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Say yes today to Jets stadium


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Daily News Editorial

It is in the interest of New York taxpayers - and especially in the interest of the millions who ride the subways, buses and commuter rails - that Assembly Speaker Sheldon Silver and Senate Majority Leader Joe Bruno today give their blessings to construction of a stadium and convention center on Manhattan's West Side.

On their say-so rests whether New York gets a first-class facility that more than pays for itself, positions the Metropolitan Transportation Authority to reap well over $1 billion, creates thousands of jobs, spurs development in a fallow neighborhood, speeds an extension of the No. 7 subway line and keeps the city in the running for the 2012 Olympics, along with all the Games-related housing and recreational venues that are planned for the five boroughs.

The benefits of the stadium, which would bring the Jets home to New York while serving as an annex to the Javits Convention Center, are manifest. So much so that the project's supporters include both Rudy Giuliani and Al Sharpton, a majority of the City Council, most of the city's Assembly delegation, the hotel and tourism industry, the major construction unions and the MTA board.

Yesterday, a respected independent referee said decisively that stadium backers have their heads screwed on right. Manhattan Supreme Court Justice Herman Cahn carefully parsed the facts and put the lie to the distortions disseminated by Cablevision in a multimillion-dollar advertising and lobbying effort to protect Madison Square Garden from competition. The MTA made a sound business decision in granting the Jets permission to build over its railyard for the tidy sum of a quarter-billion dollars, the judge concluded.

By giving the proposed stadium the Good Housekeeping Seal of Approval, Cahn helpfully set the stage for today's meeting of the Public Authorities Control Board, a panel that has jurisdiction because a state authority would help finance the stadium. That's where Silver and Bruno enter the picture, each citing purportedly unanswered questions as grounds for withholding approval.

Silver also argues - wrongly, we believe - that the rezoning of the neighborhood near the stadium site will siphon development from lower Manhattan. He is, in effect, holding the stadium hostage to persuade Gov. Pataki and Mayor Bloomberg to provide financial incentives, such as forgiveness of the commercial rent tax, to businesses that relocate downtown. The governor and mayor should meet Silver at least halfway, both to spark growth around Ground Zero and to force him and Bruno to deal with the stadium on the merits.

Because on the merits, it's a slam-dunk winner.

The arena would be built on a platform over Long Island Rail Road yards. Equipped with a retractable roof, it would be the Jets' home, allow the city to host mega-events like the Super Bowl and draw conventions that the Javits Center now turns away. The Jets would invest more than $1.5 billion, including the $250 million for the MTA.

The city and state would each kick in $300 million - money raised through bonding - to pay for a roof that would outfit the building for conventions and a platform over the railyards. The spending would more than pay for itself, according to four, count them, four studies. The most conservative, done by the Independent Budget Office, projects $55 million in new tax revenue in the stadium's first year of operation, $900 million in profit to taxpayers over the life of the bonds and almost 4,000 permanent jobs.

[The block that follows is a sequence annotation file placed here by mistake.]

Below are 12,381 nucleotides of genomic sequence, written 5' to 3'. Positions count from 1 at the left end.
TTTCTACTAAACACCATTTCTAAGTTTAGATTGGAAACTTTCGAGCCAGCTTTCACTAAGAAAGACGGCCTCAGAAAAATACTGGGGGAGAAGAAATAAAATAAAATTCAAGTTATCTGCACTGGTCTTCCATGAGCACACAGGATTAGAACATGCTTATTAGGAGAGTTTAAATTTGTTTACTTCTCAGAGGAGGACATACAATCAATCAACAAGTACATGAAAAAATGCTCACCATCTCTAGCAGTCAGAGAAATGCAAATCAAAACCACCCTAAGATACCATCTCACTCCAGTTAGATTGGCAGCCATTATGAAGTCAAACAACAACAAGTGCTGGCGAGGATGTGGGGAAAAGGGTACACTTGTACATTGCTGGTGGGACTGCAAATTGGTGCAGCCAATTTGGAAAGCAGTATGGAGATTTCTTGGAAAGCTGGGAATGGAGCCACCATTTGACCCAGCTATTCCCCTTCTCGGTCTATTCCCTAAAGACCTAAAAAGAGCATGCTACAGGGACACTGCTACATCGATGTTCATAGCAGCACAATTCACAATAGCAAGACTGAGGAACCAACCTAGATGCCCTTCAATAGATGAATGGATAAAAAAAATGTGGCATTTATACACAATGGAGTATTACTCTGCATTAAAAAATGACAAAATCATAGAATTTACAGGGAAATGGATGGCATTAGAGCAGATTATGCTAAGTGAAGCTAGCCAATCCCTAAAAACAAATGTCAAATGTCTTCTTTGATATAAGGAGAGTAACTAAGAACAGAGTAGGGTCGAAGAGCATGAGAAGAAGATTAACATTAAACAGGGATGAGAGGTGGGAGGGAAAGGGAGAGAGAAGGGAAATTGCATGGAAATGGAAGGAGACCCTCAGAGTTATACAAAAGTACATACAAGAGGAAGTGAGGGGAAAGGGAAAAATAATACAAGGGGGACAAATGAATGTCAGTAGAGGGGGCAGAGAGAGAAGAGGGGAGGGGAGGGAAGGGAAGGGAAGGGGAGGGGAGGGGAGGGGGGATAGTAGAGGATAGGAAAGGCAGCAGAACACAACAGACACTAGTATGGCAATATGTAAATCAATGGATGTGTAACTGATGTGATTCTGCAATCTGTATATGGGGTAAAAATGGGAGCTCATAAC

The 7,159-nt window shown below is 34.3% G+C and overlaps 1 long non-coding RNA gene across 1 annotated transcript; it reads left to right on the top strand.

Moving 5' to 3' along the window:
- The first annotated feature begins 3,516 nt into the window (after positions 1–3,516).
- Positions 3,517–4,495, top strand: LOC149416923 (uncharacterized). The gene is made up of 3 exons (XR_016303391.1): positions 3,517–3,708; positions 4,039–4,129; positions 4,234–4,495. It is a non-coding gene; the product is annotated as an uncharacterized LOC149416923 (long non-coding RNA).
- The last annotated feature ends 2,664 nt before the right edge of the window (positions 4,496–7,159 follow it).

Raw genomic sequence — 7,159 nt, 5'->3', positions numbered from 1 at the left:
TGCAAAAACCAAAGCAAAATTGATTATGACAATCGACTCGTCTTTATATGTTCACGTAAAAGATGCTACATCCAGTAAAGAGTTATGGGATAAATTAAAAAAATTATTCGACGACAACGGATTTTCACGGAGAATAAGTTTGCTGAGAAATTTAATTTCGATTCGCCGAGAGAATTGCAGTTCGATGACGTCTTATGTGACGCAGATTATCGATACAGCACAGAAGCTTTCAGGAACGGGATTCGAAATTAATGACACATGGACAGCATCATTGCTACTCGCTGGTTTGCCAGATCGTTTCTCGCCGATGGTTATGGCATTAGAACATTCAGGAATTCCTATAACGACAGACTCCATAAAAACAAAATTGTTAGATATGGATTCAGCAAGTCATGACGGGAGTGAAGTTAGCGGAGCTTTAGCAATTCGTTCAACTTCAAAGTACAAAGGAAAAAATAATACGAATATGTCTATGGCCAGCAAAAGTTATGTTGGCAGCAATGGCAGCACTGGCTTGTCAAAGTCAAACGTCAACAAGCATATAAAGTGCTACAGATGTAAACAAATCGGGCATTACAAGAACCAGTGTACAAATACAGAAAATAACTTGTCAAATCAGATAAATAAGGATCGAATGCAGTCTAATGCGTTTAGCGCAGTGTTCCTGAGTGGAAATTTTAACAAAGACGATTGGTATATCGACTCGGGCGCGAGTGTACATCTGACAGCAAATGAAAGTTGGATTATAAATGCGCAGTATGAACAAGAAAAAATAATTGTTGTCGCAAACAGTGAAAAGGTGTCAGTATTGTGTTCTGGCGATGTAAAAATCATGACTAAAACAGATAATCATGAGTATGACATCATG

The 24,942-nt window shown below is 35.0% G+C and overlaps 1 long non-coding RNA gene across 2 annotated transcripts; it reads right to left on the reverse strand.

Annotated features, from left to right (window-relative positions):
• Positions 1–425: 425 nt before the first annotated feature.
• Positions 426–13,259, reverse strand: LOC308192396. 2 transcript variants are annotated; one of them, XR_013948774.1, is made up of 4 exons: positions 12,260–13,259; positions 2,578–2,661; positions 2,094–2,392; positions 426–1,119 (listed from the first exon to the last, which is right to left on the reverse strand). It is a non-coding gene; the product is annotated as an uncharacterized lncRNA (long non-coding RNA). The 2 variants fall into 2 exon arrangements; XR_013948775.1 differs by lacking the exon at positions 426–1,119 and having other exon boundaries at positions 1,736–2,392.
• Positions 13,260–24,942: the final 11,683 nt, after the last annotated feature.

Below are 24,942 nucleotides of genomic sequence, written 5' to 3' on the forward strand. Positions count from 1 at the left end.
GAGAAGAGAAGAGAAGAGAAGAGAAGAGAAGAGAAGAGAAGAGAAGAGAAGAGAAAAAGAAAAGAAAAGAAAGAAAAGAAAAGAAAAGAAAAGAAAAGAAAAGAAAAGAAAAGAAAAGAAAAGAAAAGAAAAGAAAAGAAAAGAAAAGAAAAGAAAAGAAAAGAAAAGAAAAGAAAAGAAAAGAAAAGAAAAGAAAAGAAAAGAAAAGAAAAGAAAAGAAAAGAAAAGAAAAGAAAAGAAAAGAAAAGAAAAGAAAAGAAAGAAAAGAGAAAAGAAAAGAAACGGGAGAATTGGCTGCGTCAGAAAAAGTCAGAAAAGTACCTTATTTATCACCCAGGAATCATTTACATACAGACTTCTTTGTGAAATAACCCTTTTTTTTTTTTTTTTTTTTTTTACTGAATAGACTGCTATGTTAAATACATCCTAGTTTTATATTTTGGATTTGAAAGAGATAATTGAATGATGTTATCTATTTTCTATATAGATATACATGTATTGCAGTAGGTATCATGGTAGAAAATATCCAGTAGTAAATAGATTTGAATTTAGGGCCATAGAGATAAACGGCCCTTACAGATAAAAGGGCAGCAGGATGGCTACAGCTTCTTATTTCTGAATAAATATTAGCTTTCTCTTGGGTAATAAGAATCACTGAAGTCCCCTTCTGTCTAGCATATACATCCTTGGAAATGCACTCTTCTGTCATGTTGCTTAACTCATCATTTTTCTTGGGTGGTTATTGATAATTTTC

What's more, the MTA would be in line to sell development rights that would accrue to the property on a rezoning for a windfall. Cahn found $1 billion credible, with far more to come from the sale of development rights attached to an adjacent parcel. A couple billion dollars for subways and buses would come in handy about now.

Finally, we have the Olympics. In and of themselves, the Games are not the reason to approve the stadium. Instead, winning them would be the icing on a very rich cake. The city cannot get the Games without the stadium, nor will the International Olympic Committee be satisfied with promises by Silver and Bruno to build whatever if the IOC gives the city the nod.

With the Olympics deadline at hand, now is the time for Silver and Bruno to do what's right. What counts are the facts, not the prevarications of Cablevision's lobbyists, who include former top Silver aide Pat Lynch, Bruno's son Kenneth and champion fixer Al D'Amato. Much is at stake. If Silver and Bruno dodge, delay or hedge, the Olympics will be the first of many casualties - chief among them the taxpayers and mass transit riders. Silver and Bruno must vote yea, and they must do so today.

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I would think Limolady wrote that, it's so full of Jay Cross propaganda.

There are no spelling errors, though.

Let's hope Bruno and Silver ignore this crap and stand firm against the Manhattan Disaster.

I think Bruno is for the most part. After all, he has already stated publicly that the ENTIRE funding should come from the private sector. Plus with the HOLD on the vote until Monday, the State Comptroller is now also on the ANTI-Stadium Bandwagon.

It's gonna be an interesting Monday!

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I can't see the new Giants stadium going through if the WEST SIDE happens. All college football games, concerts and soccer will go to New York and the Giants will be stuck with a stadium that costs 800 million and is only used 8 times a year.

Will Tish and Mara back out?

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